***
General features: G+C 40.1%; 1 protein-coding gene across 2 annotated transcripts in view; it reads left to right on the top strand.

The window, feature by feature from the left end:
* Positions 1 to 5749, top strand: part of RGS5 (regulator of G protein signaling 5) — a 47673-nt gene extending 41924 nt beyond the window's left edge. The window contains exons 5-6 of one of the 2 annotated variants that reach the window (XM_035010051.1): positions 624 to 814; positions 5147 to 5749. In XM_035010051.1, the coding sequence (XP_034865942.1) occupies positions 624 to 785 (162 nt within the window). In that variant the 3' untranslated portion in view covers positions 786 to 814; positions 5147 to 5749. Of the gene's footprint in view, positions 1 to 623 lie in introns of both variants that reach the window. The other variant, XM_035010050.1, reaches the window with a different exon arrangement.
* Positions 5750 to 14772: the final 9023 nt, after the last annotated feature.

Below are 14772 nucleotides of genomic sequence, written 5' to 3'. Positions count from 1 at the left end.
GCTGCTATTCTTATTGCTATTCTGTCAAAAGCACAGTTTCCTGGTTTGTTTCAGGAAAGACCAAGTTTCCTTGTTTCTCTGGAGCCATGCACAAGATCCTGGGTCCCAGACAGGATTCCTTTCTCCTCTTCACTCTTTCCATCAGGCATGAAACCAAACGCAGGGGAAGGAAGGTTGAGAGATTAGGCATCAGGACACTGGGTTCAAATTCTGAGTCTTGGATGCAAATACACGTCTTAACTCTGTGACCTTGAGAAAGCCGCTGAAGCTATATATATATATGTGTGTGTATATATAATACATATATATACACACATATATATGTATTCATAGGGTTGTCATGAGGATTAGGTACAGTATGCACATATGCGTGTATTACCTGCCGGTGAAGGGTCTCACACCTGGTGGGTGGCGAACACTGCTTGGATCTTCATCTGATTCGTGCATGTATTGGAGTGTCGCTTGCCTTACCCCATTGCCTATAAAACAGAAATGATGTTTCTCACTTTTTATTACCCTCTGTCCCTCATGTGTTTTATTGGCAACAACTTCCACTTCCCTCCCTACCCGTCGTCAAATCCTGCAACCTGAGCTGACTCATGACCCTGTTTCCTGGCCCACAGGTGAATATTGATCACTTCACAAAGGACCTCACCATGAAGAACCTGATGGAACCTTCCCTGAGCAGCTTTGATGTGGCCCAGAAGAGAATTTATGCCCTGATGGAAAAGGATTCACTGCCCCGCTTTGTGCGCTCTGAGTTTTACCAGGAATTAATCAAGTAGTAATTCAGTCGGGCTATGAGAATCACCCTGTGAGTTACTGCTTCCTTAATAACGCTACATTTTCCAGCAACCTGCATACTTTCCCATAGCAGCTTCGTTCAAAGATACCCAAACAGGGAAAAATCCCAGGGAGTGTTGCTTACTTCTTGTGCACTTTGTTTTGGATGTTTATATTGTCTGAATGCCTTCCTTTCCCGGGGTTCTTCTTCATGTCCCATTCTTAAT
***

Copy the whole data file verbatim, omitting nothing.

General features: G+C 40.1%; 1 protein-coding gene across 2 annotated transcripts in view; it reads left to right on the top strand.

The window, feature by feature from the left end:
* Positions 1 to 5749, top strand: part of RGS5 (regulator of G protein signaling 5) — a 47673-nt gene extending 41924 nt beyond the window's left edge. The window contains exons 5-6 of one of the 2 annotated variants that reach the window (XM_035010051.1): positions 624 to 814; positions 5147 to 5749. In XM_035010051.1, the coding sequence (XP_034865942.1) occupies positions 624 to 785 (162 nt within the window). In that variant the 3' untranslated portion in view covers positions 786 to 814; positions 5147 to 5749. Of the gene's footprint in view, positions 1 to 623 lie in introns of both variants that reach the window. The other variant, XM_035010050.1, reaches the window with a different exon arrangement.
* Positions 5750 to 14772: the final 9023 nt, after the last annotated feature.

Below are 14772 nucleotides of genomic sequence, written 5' to 3'. Positions count from 1 at the left end.
GCTGCTATTCTTATTGCTATTCTGTCAAAAGCACAGTTTCCTGGTTTGTTTCAGGAAAGACCAAGTTTCCTTGTTTCTCTGGAGCCATGCACAAGATCCTGGGTCCCAGACAGGATTCCTTTCTCCTCTTCACTCTTTCCATCAGGCATGAAACCAAACGCAGGGGAAGGAAGGTTGAGAGATTAGGCATCAGGACACTGGGTTCAAATTCTGAGTCTTGGATGCAAATACACGTCTTAACTCTGTGACCTTGAGAAAGCCGCTGAAGCTATATATATATATGTGTGTGTATATATAATACATATATATACACACATATATATGTATTCATAGGGTTGTCATGAGGATTAGGTACAGTATGCACATATGCGTGTATTACCTGCCGGTGAAGGGTCTCACACCTGGTGGGTGGCGAACACTGCTTGGATCTTCATCTGATTCGTGCATGTATTGGAGTGTCGCTTGCCTTACCCCATTGCCTATAAAACAGAAATGATGTTTCTCACTTTTTATTACCCTCTGTCCCTCATGTGTTTTATTGGCAACAACTTCCACTTCCCTCCCTACCCGTCGTCAAATCCTGCAACCTGAGCTGACTCATGACCCTGTTTCCTGGCCCACAGGTGAATATTGATCACTTCACAAAGGACCTCACCATGAAGAACCTGATGGAACCTTCCCTGAGCAGCTTTGATGTGGCCCAGAAGAGAATTTATGCCCTGATGGAAAAGGATTCACTGCCCCGCTTTGTGCGCTCTGAGTTTTACCAGGAATTAATCAAGTAGTAATTCAGTCGGGCTATGAGAATCACCCTGTGAGTTACTGCTTCCTTAATAACGCTACATTTTCCAGCAACCTGCATACTTTCCCATAGCAGCTTCGTTCAAAGATACCCAAACAGGGAAAAATCCCAGGGAGTGTTGCTTACTTCTTGTGCACTTTGTTTTGGATGTTTATATTGTCTGAATGCCTTCCTTTCCCGGGGTTCTTCTTCATGTCCCATTCTTAAT